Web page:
One passage that stood out to me was: "Law students and young lawyers have to stop seeing workaholism as "a badge of honor." 285 They have to stop talking with admiration about lawyers who bill 2500 hours per year. Attorneys whose lives are consumed with work--who devote endless hours to making themselves and their clients wealthy, at the expense of just about everything else in their lives--are not heroes. And that is true whether the lawyers are workaholic because they truly enjoy their work or because they crave wealth or because they are terribly insecure. At best, these attorneys are people with questionable priorities. At worst, they are immoral. There are certainly better lawyers after which to pattern your professional life."

This reminded me of the following excerpt from a Vault Guide interview with a law firm partner:

"What advice would you give future lawyers worried about balancing work and outside commitments?

Forget about this notion of balance. Throw yourself into your professional career with all of your heart, mind, and soul. I have people who tell me, “I don’t want to live like you live. I want a life!” And I think to myself, what is a life? I’ve got the most interesting life anybody could have. Sometimes I even ask them what they want to do, and they say, “I want to go take a walk in the woods.” And I tell them, “Who the hell wants to go walk in the woods?” I can’t imagine I would ever knowingly choose to go walk in the woods when I’ve got so many interesting things to do in the office.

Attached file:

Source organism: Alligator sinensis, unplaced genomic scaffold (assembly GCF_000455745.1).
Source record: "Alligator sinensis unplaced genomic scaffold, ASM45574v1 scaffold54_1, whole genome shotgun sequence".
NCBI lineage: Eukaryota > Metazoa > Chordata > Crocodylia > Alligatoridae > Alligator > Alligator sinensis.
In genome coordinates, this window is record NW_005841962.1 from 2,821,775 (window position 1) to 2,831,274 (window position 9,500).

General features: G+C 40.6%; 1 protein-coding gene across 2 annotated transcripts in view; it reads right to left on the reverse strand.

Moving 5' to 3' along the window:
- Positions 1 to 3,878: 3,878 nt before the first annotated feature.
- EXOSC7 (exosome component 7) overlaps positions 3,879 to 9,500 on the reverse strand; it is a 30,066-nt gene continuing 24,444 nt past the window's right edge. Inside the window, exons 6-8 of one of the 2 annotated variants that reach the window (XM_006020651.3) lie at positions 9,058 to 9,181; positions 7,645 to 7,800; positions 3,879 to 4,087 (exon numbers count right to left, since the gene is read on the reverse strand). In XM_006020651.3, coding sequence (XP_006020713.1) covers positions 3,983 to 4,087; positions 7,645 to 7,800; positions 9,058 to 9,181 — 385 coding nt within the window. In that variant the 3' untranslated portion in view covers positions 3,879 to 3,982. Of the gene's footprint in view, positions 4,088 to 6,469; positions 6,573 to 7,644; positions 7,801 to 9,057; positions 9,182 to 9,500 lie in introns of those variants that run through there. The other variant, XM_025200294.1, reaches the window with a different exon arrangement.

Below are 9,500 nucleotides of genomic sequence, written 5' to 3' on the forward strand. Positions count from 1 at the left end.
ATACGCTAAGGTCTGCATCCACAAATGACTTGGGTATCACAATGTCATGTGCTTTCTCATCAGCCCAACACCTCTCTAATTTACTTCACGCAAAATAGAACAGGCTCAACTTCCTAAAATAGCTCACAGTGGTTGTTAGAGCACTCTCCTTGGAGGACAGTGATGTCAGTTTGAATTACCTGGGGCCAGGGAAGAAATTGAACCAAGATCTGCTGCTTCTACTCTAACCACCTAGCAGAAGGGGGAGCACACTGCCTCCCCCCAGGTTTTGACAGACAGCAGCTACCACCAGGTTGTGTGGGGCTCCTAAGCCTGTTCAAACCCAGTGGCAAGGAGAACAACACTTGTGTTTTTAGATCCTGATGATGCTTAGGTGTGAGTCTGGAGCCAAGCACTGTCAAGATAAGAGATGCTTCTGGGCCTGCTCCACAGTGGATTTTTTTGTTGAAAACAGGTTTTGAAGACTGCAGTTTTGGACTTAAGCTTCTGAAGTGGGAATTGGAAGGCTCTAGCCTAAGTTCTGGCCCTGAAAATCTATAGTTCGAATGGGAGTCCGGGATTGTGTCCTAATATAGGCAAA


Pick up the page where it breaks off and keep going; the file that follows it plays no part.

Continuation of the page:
That doesn't mean I didn’t realize early on that it was important to attend my children’s swimming meets and school plays and their birthday parties. But hopefully the lesson I taught my kids was not that I loved to go camping with them on the week- ends, but that I was totally engaged with what I did with my life. I never went camping with my father; I don’t even remember ever going to a baseball game with my father. But my father was totally, completely engaged in his professional life, and that image was very much ingrained." Vault Guide Q&A with Law Firm Leaders.

My initial reaction when I first read this interview was, "Is this a joke?" But I did catch myself for a moment considering this absolute dedication to work as an admirable approach to life. When I read it again, I felt really bad for the guy. Maybe he actually believes what he's saying and maybe he is happy, but I hope that I never have to resort to such desperate justification for my life choices.